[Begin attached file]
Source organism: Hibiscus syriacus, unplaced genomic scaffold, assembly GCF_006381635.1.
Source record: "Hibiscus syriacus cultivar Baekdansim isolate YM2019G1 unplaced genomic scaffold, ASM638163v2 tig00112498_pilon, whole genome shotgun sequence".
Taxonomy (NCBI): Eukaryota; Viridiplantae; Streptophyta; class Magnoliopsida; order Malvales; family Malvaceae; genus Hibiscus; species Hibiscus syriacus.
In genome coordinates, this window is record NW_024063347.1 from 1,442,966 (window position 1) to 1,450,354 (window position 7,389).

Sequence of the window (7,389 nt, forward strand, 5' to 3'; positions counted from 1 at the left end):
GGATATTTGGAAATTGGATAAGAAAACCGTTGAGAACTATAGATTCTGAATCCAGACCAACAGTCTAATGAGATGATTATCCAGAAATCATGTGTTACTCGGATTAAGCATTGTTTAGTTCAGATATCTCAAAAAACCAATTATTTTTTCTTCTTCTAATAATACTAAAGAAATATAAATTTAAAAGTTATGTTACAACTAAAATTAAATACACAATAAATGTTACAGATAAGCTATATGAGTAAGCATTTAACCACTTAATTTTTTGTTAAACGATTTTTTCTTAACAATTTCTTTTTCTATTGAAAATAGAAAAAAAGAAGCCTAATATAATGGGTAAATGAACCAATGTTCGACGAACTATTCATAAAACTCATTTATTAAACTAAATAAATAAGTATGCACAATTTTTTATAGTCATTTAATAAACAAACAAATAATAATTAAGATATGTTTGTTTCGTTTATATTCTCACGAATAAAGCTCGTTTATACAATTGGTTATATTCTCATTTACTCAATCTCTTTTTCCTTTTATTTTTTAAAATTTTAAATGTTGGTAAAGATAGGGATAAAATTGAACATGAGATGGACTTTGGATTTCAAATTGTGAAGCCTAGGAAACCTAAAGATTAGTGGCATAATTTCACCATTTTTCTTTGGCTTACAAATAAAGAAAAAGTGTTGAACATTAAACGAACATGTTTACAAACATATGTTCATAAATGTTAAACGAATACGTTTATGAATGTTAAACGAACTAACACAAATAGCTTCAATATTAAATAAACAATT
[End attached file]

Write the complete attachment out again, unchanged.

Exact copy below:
Source organism: Hibiscus syriacus, unplaced genomic scaffold, assembly GCF_006381635.1.
Source record: "Hibiscus syriacus cultivar Baekdansim isolate YM2019G1 unplaced genomic scaffold, ASM638163v2 tig00112498_pilon, whole genome shotgun sequence".
Taxonomy (NCBI): Eukaryota; Viridiplantae; Streptophyta; class Magnoliopsida; order Malvales; family Malvaceae; genus Hibiscus; species Hibiscus syriacus.
In genome coordinates, this window is record NW_024063347.1 from 1,442,966 (window position 1) to 1,450,354 (window position 7,389).

Sequence of the window (7,389 nt, forward strand, 5' to 3'; positions counted from 1 at the left end):
GGATATTTGGAAATTGGATAAGAAAACCGTTGAGAACTATAGATTCTGAATCCAGACCAACAGTCTAATGAGATGATTATCCAGAAATCATGTGTTACTCGGATTAAGCATTGTTTAGTTCAGATATCTCAAAAAACCAATTATTTTTTCTTCTTCTAATAATACTAAAGAAATATAAATTTAAAAGTTATGTTACAACTAAAATTAAATACACAATAAATGTTACAGATAAGCTATATGAGTAAGCATTTAACCACTTAATTTTTTGTTAAACGATTTTTTCTTAACAATTTCTTTTTCTATTGAAAATAGAAAAAAAGAAGCCTAATATAATGGGTAAATGAACCAATGTTCGACGAACTATTCATAAAACTCATTTATTAAACTAAATAAATAAGTATGCACAATTTTTTATAGTCATTTAATAAACAAACAAATAATAATTAAGATATGTTTGTTTCGTTTATATTCTCACGAATAAAGCTCGTTTATACAATTGGTTATATTCTCATTTACTCAATCTCTTTTTCCTTTTATTTTTTAAAATTTTAAATGTTGGTAAAGATAGGGATAAAATTGAACATGAGATGGACTTTGGATTTCAAATTGTGAAGCCTAGGAAACCTAAAGATTAGTGGCATAATTTCACCATTTTTCTTTGGCTTACAAATAAAGAAAAAGTGTTGAACATTAAACGAACATGTTTACAAACATATGTTCATAAATGTTAAACGAATACGTTTATGAATGTTAAACGAACTAACACAAATAGCTTCAATATTAAATAAACAATT